An important final step after quench-hardening is "tempering", which is a partial annealing of the tool to medium hardness, enough to soften the brittleness of the fully-hardened metal while retaining enough hardness to cut the intended work material. Tempering is accomplished by following a schedule of heating the tool to a controlled, moderate temperature for a certain amount of time. For this oil-hardening tool-steel, the tempering process can be as simple as warming the quenched tool in a 375 deg F oven for an hour (which also illustrates why, unlike high-speed steel alloys, this tool steel must be kept cool during use, lest you further soften the edges). I was too impatient to wait for that hour-long process to try my one-time keyway-cutting tool, so I colleted the bit in the milling machine, taking the chance that I might break the very hard, but very brittle, cutting edge. If this were a sword on which my life would depend in battle against barbarian hordes, then I would have definitely spent some time in the kitchen tempering with my wife's GE self-cleaning oven. But it's just an experiment, so let's get on with it, and try, try again if need be.
Below is the new bushing, both separated from its key, and inserted in one of the change gears with the key in place. The change gears in the minilathe use an A-B-C-D system, with gears B and C locked together with a key on this bushing.
I made the plain bushing from drill rod by turning the 1/2-inch rod down to 12mm OD, drilling the 8mm ID using an "O" letter drill, which is very near 8mm, and cutting to 16mm length with the parting tool.
Next I clamped the bushing, with its axis horizontal along X, in the milling machine vise, with its side just exposed from the jaws. I colleted the new keyway cutter into the spindle, and brought it midway up the bushing. I just touched the bushing with the cutter, backed up the X axis, and added another 1mm depth (0.039 inch) to the cut. I cut the keyway in a single slow pass. The untempered cutter worked well, and my first attempt at a hardened tool was a success. The bushing was in its final shape.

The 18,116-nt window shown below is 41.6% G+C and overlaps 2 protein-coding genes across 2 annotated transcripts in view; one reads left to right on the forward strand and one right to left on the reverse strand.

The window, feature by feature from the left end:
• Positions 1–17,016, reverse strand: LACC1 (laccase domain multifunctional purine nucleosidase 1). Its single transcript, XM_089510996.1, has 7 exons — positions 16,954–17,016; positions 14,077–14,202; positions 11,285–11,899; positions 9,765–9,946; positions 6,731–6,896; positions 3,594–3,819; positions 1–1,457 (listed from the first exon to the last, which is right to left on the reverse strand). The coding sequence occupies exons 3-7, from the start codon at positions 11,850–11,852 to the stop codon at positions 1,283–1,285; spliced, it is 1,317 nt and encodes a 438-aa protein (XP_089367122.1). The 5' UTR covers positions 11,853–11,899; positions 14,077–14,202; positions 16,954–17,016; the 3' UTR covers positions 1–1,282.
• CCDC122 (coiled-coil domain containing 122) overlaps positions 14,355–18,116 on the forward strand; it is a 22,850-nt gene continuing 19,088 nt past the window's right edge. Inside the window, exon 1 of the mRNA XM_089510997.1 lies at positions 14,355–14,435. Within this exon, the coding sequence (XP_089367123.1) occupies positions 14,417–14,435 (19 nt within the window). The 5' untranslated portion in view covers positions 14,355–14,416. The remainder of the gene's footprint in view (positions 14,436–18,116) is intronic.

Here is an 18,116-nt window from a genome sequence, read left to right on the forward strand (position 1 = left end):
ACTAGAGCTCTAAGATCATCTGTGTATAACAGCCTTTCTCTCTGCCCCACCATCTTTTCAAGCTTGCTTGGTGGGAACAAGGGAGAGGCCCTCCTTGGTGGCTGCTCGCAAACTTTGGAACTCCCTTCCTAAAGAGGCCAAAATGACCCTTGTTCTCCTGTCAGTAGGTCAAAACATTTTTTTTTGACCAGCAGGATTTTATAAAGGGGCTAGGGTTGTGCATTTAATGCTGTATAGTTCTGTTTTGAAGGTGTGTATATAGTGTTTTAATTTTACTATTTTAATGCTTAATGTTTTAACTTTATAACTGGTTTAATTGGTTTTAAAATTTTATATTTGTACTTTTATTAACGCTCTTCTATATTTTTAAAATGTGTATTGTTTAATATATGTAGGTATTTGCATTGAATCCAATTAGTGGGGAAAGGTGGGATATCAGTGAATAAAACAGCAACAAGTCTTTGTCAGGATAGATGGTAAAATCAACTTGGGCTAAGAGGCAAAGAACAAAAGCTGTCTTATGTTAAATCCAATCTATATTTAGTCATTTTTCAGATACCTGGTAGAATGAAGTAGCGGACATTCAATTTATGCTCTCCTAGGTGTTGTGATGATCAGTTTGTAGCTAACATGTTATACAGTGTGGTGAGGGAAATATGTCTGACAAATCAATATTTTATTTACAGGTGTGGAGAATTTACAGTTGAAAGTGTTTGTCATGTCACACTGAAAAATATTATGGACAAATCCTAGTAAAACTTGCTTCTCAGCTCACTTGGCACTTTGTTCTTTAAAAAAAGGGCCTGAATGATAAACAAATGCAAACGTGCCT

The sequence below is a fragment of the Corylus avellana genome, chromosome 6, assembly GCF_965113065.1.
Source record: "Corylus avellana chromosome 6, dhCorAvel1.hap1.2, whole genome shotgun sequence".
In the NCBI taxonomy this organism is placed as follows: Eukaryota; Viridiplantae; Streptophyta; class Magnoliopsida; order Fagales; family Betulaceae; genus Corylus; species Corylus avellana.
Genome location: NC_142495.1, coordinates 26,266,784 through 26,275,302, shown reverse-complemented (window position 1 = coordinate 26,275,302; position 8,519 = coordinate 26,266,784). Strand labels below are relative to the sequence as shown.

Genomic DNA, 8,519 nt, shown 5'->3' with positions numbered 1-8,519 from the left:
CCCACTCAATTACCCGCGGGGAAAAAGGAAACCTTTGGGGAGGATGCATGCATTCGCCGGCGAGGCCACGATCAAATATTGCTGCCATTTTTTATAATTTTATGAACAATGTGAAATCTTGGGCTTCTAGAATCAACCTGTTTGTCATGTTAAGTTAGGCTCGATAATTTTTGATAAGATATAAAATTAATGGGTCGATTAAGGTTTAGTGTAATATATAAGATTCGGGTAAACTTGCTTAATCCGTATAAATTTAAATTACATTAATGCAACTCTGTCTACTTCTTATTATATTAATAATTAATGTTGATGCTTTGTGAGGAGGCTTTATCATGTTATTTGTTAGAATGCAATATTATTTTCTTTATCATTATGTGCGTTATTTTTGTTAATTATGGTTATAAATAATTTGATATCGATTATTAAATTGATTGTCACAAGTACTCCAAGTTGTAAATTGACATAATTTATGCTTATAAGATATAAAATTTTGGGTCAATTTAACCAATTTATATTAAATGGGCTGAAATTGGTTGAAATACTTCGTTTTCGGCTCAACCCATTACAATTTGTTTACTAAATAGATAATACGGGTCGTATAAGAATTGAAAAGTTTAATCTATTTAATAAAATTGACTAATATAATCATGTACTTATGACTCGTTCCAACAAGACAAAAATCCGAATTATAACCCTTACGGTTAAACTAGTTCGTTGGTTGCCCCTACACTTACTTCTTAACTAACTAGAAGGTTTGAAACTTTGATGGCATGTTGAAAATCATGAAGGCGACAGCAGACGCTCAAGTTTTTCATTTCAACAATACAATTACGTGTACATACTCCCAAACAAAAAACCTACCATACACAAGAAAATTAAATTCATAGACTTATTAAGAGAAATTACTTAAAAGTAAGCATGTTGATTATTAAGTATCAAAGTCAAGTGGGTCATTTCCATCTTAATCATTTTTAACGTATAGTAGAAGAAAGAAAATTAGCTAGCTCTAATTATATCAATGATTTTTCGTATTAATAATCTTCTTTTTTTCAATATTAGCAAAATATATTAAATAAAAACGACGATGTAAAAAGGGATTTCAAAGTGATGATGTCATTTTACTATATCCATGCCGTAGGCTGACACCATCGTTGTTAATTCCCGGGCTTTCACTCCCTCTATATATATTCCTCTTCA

To harden the bushing, I clamped it in a large hemostat tool, and held it in a propane torch flame. At orange heat, I plunged it into a cup of motor oil. After cooling and cleaning, I tested the fit and found it to be perfect. Below are some photos of the process.
The temperature of the part is enough to both vaporize the oil and ignite the vapor. Larger parts should be processed outdoors with appropriate precautions.
The old bushing was seized mightily onto its little 8mm spindle. After struggling to get it off with pliers, without success, it occured to me that I could just chuck the spindle in the lathe and shave off the old bushing, sparing the spindle. That made it easy, and ironically, the tool in a way repaired itself.
After another year of occasional lessons in grinding cutting tooth profies, and acquiring a proper precision tool grinder instead of just a common wheel grinder, I can see that the 1-tooth hand-ground design was rather crude, and that I would want to attempt a much finer design today. But it does illustrate that for one-time or occasional use, even a crudely improvised tool based on sound principles can produce excellent results.